Wednesday, February 27, 2013

Few shootings still too many

While in Ohio last Friday, one of the presentations by the eight police departments comprising the Northern Ohio Violent Crime Consortium included some data about murders and shootings last year. The City of Akron (population 198,402) had 25 murders in 2012, and slightly over 250 people were shot. By comparison, the City of Lincoln, (population 262,341) had four murders, and there were 17 people shot, which  includes two of those murders.

That's a whopping difference in gun violence.  Actually, Akron is pretty typical of cities in our size range, and would be well below the really violent cities of similar size. I think Akron has an excellent effort underway, and I was impressed by their strategy, but it also made me glad to live in Lincoln. Sometimes it is good to put things into perspective and be reminded that despite the daily reports of mayhem, Lincoln is still incredibly fortunate to have an unusually low rate of serious violent crime. Despite the low numbers, 17 shootings is still too many. If you are one of those victims, it is small consolation.

I get a daily email containing links to interesting news articles from the Police Executive Research Forum. Yesterday's clips included an article from last Friday's Chicago Sun-Times, in which police superintendent Gary McCarthy suggests that FBI start tracking shootings in the Uniform Crime Reporting program. McCarthy thinks this is a more accurate barometer of violence than murders, since whether the victim dies or not is dependent on a variety of other factors. He may have a point there, but it's probably not going to make Chicago look much safer. The Sun-Times article mentions that as of last Thursday (he 53rd day of 2013), 56 people had been murdered in Chicago and 221 shot.

While I basically agree with Superintendent McCarthy's belief that it would be good to have some national data on shooting incidents, I also wonder how many of the 17,000 or so police agencies in the United States would be able to accurately and reliably produce the data. It's easy in Lincoln--and apparently Akron and Chicago--but I suspect some agencies might be hard pressed to tell you how many people were shot last year without some digging in the stacks.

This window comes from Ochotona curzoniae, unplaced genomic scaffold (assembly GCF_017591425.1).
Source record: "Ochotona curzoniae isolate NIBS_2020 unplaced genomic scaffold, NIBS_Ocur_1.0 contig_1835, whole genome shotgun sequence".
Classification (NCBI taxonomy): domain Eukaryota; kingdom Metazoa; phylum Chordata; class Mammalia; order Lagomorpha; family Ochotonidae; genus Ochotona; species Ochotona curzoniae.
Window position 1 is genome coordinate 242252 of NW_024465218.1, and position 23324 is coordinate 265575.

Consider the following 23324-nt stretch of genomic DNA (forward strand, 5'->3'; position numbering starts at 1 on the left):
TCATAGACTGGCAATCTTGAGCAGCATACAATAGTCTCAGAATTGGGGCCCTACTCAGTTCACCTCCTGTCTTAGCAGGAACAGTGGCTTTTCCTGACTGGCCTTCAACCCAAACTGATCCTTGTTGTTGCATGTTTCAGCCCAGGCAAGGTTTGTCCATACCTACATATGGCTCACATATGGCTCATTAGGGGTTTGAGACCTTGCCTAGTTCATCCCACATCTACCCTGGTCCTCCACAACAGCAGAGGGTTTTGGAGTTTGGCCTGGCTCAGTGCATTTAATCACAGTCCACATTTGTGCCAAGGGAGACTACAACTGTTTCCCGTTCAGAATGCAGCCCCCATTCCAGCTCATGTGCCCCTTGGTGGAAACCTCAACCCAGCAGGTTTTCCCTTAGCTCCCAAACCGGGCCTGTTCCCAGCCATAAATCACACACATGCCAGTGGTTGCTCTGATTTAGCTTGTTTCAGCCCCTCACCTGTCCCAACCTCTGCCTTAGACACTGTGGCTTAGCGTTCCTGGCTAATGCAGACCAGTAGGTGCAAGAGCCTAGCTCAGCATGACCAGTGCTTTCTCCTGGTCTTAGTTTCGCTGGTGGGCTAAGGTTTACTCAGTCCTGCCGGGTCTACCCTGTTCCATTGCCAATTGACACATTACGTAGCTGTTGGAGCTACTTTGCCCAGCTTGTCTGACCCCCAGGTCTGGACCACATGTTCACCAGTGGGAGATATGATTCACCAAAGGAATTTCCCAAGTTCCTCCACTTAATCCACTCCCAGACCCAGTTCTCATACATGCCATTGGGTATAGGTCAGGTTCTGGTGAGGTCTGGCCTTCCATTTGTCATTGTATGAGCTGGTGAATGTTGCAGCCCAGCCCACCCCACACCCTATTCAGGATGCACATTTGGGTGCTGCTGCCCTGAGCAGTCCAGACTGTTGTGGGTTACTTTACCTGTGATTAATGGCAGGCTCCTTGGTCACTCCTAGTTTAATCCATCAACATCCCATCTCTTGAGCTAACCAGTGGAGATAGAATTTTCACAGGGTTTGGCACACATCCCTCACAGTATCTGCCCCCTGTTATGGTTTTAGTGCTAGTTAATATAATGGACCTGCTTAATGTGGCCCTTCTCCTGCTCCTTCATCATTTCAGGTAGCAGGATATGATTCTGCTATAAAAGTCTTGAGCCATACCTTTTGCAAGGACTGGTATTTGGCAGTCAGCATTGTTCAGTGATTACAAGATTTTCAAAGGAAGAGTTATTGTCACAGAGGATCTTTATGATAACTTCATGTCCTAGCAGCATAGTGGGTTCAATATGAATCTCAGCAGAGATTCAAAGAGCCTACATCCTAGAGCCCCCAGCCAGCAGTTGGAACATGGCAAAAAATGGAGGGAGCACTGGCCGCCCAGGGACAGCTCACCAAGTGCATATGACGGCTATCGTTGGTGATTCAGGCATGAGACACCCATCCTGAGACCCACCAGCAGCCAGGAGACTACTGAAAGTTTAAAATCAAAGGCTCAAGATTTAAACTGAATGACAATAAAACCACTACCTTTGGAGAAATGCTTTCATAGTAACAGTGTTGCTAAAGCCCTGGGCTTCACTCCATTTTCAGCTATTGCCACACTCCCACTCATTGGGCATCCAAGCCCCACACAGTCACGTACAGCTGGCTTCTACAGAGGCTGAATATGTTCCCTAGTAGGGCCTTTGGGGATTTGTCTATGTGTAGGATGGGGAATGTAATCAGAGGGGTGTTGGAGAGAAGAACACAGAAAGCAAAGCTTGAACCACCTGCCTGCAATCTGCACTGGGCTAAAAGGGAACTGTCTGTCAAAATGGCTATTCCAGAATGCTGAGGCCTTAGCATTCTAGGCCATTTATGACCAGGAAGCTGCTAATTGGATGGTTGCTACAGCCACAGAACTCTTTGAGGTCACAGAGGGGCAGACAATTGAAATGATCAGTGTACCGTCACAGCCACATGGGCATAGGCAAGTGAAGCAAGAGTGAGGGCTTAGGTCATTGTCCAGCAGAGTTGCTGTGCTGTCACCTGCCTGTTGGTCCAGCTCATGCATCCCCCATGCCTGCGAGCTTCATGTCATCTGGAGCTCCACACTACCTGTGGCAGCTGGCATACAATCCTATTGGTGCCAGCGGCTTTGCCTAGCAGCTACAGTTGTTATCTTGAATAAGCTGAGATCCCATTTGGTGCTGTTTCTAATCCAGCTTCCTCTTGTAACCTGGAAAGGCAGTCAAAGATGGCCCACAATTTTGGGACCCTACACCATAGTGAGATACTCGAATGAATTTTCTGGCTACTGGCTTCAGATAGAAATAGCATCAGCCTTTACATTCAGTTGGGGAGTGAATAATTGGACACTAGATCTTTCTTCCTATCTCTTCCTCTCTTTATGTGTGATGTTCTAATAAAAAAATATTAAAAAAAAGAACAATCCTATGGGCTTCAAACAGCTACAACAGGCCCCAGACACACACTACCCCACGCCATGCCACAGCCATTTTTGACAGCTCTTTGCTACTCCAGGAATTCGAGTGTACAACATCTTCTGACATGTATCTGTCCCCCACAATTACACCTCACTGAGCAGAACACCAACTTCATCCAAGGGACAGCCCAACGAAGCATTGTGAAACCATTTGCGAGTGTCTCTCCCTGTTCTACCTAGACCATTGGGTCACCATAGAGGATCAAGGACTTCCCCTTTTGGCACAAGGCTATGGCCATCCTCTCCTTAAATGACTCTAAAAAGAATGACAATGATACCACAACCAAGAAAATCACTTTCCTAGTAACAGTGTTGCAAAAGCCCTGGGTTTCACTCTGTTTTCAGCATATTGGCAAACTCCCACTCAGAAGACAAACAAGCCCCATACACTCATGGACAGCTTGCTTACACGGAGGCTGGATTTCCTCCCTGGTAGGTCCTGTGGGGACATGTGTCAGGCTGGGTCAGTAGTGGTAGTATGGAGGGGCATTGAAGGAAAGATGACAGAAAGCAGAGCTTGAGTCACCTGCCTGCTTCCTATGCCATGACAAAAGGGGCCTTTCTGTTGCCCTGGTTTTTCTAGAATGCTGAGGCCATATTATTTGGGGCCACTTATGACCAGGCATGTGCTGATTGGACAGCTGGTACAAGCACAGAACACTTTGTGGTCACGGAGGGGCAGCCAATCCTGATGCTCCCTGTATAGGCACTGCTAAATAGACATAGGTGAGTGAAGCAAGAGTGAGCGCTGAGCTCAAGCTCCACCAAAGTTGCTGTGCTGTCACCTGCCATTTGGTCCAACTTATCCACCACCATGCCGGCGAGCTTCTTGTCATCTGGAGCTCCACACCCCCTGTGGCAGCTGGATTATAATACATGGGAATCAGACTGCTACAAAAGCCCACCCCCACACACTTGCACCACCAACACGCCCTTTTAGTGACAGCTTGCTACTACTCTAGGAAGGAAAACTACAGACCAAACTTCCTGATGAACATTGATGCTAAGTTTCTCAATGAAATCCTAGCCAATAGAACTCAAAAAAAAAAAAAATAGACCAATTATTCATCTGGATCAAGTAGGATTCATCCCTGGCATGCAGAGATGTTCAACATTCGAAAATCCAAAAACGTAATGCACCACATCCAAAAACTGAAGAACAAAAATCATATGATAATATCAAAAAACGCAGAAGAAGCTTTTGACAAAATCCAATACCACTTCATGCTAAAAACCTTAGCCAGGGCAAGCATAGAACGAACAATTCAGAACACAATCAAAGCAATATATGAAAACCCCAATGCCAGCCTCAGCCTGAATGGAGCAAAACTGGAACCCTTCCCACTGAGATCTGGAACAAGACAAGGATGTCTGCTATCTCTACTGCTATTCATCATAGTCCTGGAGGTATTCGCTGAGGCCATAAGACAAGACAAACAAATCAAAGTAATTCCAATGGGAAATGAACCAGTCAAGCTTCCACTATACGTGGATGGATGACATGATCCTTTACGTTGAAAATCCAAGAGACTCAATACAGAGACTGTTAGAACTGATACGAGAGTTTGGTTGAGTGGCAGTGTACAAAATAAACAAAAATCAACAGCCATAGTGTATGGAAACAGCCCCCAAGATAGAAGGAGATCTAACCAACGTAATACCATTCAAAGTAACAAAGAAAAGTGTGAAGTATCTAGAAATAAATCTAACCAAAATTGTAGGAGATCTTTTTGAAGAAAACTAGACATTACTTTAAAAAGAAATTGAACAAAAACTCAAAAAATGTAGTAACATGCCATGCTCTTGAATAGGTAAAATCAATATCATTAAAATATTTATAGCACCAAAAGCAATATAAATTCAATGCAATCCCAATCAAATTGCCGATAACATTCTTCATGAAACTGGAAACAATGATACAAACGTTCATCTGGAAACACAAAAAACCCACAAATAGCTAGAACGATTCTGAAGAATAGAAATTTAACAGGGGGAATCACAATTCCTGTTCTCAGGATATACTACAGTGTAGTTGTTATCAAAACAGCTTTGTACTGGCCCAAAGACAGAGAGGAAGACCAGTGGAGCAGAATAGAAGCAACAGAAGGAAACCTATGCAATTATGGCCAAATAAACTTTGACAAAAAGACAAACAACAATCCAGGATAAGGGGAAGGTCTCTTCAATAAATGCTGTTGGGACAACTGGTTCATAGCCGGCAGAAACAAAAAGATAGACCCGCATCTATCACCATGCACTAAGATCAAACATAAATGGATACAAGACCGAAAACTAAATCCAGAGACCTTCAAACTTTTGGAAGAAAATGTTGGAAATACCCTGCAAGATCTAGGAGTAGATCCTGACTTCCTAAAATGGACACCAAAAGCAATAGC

Anonymous said...

What are the respective racial demographics of the cities in question?

Anonymous said...

Does the 17 include accidents as well? I think accidents/negligent acts should be looked a little differently than an assault/murder.

Tom Casady said...


No, these data are only assaults and murders, and do not include accidental discharges, or suicides and attempts.


All of these cities are far more diverse than Lincoln, and there is a strong correlation between race and violent crime. It is well documented in the research literature, for example, that African-American citizens are more likely to be both victims and perpetrators. This is primarily a reflection of economics, and if you control for income, most of the racial disparity in violent crime disappears. It is a sad fact that people who are black, Latino, and native American in the United States have median incomes far below those who are white.

LoupGarou said...

Do they have a further breakdown of this information like how many of the shootings/murders were gang related, robberies, domestic violence, etc...I think when places put out information like this it doesn't paint a very accurate picture. Also, how do these relate to local firearm control? Lincoln has carry/conceal, while from my understanding Chicago has very strict firearm laws.

Being one who writes statistical and data analysis programs; much like you I have a built in garbage detector and prefer to see how the numbers truly break down.